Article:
Cancer vaccine shows sustained improvement in survival rates


Cancer vaccine mRNA-4157 (V940) in combination with Keytruda reduced the risk of recurrence or death by 49% in patients with resected high-risk melanoma, according to follow-up data presented at ASCO 2024.

The combination therapy was also shown to reduce the risk of distant metastasis or death by 62% compared to Keytruda alone in these patients.

Professor Charles Swanton, Cancer Research UK’s chief clinician, said the melanoma trial results were “extremely impressive”, adding: “The new vaccine approach is another piece of the puzzle that will allow more patients to be cured, hopefully, or fewer patients to suffer disease relapse. Ultimately it will contribute to survival rates improving continually over the next decades and more.”

The follow-up of the Phase IIb study took place 34.9 months after initial treatment. It showed that the 2.5-year recurrence-free survival rate of mRNA-4157 with Keytruda was 74.8% compared to 55.6% for Keytruda alone.

Ongoing cancer clinical trials

Kyle Holen, Moderna’s Senior Vice President and Head of Development, Therapeutics and Oncology, said: “These findings reinforce our commitment to advancing this innovative treatment in collaboration with Merck, and we are dedicated to harnessing mRNA technology to potentially transform cancer therapy and improve patient outcomes.”

The companies have initiated Phase III studies in patients with high-risk melanoma and non-small cell lung cancer, in addition to Phase II studies in patients with renal cell carcinoma and urothelial carcinoma and a Phase II/III study for cutaneous squamous cell carcinoma.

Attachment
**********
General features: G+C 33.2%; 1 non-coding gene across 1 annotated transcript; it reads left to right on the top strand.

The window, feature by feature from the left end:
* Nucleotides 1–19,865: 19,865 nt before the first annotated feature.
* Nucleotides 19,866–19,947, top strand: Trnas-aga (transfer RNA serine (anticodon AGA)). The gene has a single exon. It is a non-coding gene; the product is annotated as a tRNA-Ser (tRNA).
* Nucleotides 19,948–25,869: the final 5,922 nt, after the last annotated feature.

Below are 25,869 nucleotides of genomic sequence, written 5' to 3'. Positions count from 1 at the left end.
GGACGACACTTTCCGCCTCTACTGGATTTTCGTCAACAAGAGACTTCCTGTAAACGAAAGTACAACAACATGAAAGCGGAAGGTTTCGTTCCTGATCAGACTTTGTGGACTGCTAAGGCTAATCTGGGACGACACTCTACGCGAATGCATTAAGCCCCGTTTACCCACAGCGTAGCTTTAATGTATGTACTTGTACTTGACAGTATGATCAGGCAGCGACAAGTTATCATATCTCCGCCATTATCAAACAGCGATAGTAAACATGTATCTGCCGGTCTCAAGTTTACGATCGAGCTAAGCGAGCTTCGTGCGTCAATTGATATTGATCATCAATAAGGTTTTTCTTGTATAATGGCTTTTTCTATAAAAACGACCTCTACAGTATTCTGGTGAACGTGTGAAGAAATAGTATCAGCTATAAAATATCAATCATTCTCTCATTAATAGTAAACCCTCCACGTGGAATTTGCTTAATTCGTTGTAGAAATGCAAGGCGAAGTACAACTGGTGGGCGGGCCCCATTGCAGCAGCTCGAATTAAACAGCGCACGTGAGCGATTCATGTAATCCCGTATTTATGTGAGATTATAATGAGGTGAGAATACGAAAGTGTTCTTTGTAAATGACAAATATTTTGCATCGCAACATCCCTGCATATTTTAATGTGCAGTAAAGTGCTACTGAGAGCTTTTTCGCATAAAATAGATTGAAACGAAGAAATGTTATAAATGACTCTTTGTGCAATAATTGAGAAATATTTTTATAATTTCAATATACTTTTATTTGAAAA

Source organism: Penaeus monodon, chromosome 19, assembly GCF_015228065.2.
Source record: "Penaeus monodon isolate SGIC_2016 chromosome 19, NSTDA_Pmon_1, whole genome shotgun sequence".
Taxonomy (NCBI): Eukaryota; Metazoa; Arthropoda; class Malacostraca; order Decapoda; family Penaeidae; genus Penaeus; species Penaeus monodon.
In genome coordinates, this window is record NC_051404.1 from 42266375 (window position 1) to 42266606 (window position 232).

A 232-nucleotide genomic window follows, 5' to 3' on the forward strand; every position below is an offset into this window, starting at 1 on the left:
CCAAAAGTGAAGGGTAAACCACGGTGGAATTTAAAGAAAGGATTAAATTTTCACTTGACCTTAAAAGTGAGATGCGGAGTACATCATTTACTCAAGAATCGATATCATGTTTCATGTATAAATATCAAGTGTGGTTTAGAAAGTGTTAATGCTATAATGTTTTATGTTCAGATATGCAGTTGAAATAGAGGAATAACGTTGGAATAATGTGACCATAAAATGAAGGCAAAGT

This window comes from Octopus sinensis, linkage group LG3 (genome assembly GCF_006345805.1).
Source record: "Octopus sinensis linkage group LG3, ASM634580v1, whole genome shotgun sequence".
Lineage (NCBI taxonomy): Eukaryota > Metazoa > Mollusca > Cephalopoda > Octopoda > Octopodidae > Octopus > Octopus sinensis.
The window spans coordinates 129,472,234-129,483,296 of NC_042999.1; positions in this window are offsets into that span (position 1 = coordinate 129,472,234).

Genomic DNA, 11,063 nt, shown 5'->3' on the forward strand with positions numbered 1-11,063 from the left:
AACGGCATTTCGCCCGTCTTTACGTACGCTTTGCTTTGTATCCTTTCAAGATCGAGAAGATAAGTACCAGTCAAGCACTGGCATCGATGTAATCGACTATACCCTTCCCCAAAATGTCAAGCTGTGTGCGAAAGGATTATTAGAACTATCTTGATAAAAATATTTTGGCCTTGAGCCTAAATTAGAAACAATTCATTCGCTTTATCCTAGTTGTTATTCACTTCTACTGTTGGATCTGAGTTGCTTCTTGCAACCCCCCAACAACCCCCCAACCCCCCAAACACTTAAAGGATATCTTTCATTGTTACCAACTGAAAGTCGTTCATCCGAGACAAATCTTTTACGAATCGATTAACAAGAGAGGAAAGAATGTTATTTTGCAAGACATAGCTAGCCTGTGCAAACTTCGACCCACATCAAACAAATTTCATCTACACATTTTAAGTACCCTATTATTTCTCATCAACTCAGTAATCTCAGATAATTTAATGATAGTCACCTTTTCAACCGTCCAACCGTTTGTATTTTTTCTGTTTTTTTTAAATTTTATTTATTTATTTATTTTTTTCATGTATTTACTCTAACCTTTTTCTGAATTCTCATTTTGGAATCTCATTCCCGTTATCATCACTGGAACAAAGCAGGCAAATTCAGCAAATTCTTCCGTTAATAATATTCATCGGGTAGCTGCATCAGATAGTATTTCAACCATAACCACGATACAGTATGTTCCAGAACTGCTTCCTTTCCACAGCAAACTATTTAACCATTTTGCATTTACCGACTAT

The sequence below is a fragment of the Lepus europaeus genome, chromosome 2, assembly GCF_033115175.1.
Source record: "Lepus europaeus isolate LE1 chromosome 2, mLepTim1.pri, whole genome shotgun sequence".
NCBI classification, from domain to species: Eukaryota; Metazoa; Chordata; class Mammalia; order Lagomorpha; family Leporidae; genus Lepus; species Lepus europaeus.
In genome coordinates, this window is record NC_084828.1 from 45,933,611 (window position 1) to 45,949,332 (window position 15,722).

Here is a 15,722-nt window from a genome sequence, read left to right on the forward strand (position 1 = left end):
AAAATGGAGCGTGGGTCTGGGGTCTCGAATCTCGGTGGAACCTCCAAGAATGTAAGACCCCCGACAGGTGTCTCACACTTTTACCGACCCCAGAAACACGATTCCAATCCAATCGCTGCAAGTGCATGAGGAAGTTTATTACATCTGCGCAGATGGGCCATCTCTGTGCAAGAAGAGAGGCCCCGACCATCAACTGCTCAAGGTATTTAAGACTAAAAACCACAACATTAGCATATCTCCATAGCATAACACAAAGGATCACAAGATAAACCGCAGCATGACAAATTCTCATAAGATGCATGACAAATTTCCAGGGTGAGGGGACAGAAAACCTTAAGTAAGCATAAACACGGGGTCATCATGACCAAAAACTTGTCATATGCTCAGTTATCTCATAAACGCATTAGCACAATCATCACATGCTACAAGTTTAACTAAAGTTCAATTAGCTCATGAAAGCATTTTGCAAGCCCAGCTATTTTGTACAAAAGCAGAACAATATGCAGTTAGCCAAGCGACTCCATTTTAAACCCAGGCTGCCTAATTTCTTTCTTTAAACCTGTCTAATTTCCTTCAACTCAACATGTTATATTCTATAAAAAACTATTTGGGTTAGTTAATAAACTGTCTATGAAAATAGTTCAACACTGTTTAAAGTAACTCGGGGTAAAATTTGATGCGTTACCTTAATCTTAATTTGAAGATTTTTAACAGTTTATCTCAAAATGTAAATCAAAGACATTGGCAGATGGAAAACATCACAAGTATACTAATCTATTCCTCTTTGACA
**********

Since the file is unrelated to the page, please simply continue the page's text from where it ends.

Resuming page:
The global Phase III clinical trial is being led by University College London Hospitals NHS Foundation Trust in the UK and will include around 1,100 people.

“The sustained improvements in recurrence-free survival and distant metastasis-free survival observed at approximately three years in the KEYNOTE-942/mRNA-4157-P201 study provide further support of the potential of mRNA-4157 (V940) in combination with Keytruda to help patients with resected high-risk melanoma,” said Dr Marjorie Green, Senior Vice President and Head of Oncology, Global Clinical Development, Merck Research Laboratories.

Moderna recently secured FDA approval for the first mRNA vaccine to treat something other than Covid-19 – it’s respiratory syncytial virus (RSV) vaccine mRESVIA (mRNA-1345).

Diana Spencer, Senior Digital Content Editor, DDW

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